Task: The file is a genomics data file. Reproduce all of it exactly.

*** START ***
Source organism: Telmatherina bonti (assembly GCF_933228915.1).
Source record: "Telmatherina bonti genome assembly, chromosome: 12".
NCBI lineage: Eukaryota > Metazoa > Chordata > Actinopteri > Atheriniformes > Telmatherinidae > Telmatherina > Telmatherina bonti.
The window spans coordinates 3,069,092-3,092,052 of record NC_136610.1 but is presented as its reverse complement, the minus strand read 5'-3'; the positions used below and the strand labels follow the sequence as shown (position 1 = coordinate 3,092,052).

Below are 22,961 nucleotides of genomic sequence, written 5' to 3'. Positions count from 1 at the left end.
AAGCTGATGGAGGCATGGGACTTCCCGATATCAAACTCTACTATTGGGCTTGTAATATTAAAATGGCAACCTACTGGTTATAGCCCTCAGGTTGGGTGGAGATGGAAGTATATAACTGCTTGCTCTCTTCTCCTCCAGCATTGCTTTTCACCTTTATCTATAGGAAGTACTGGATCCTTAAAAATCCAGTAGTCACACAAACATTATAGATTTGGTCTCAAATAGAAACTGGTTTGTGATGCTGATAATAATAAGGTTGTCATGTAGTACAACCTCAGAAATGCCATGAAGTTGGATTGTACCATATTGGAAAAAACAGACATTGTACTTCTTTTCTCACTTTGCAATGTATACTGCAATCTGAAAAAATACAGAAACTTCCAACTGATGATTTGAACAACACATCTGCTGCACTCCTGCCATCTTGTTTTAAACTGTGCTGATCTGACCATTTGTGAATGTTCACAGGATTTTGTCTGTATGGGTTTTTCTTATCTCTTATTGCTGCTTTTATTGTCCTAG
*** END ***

Source organism: Telmatherina bonti (assembly GCF_933228915.1).
Source record: "Telmatherina bonti genome assembly, chromosome: 12".
NCBI lineage: Eukaryota > Metazoa > Chordata > Actinopteri > Atheriniformes > Telmatherinidae > Telmatherina > Telmatherina bonti.
The window spans coordinates 3,069,092-3,092,052 of record NC_136610.1 but is presented as its reverse complement, the minus strand read 5'-3'; the positions used below and the strand labels follow the sequence as shown (position 1 = coordinate 3,092,052).

Below are 22,961 nucleotides of genomic sequence, written 5' to 3'. Positions count from 1 at the left end.
AAGCTGATGGAGGCATGGGACTTCCCGATATCAAACTCTACTATTGGGCTTGTAATATTAAAATGGCAACCTACTGGTTATAGCCCTCAGGTTGGGTGGAGATGGAAGTATATAACTGCTTGCTCTCTTCTCCTCCAGCATTGCTTTTCACCTTTATCTATAGGAAGTACTGGATCCTTAAAAATCCAGTAGTCACACAAACATTATAGATTTGGTCTCAAATAGAAACTGGTTTGTGATGCTGATAATAATAAGGTTGTCATGTAGTACAACCTCAGAAATGCCATGAAGTTGGATTGTACCATATTGGAAAAAACAGACATTGTACTTCTTTTCTCACTTTGCAATGTATACTGCAATCTGAAAAAATACAGAAACTTCCAACTGATGATTTGAACAACACATCTGCTGCACTCCTGCCATCTTGTTTTAAACTGTGCTGATCTGACCATTTGTGAATGTTCACAGGATTTTGTCTGTATGGGTTTTTCTTATCTCTTATTGCTGCTTTTATTGTCCTAG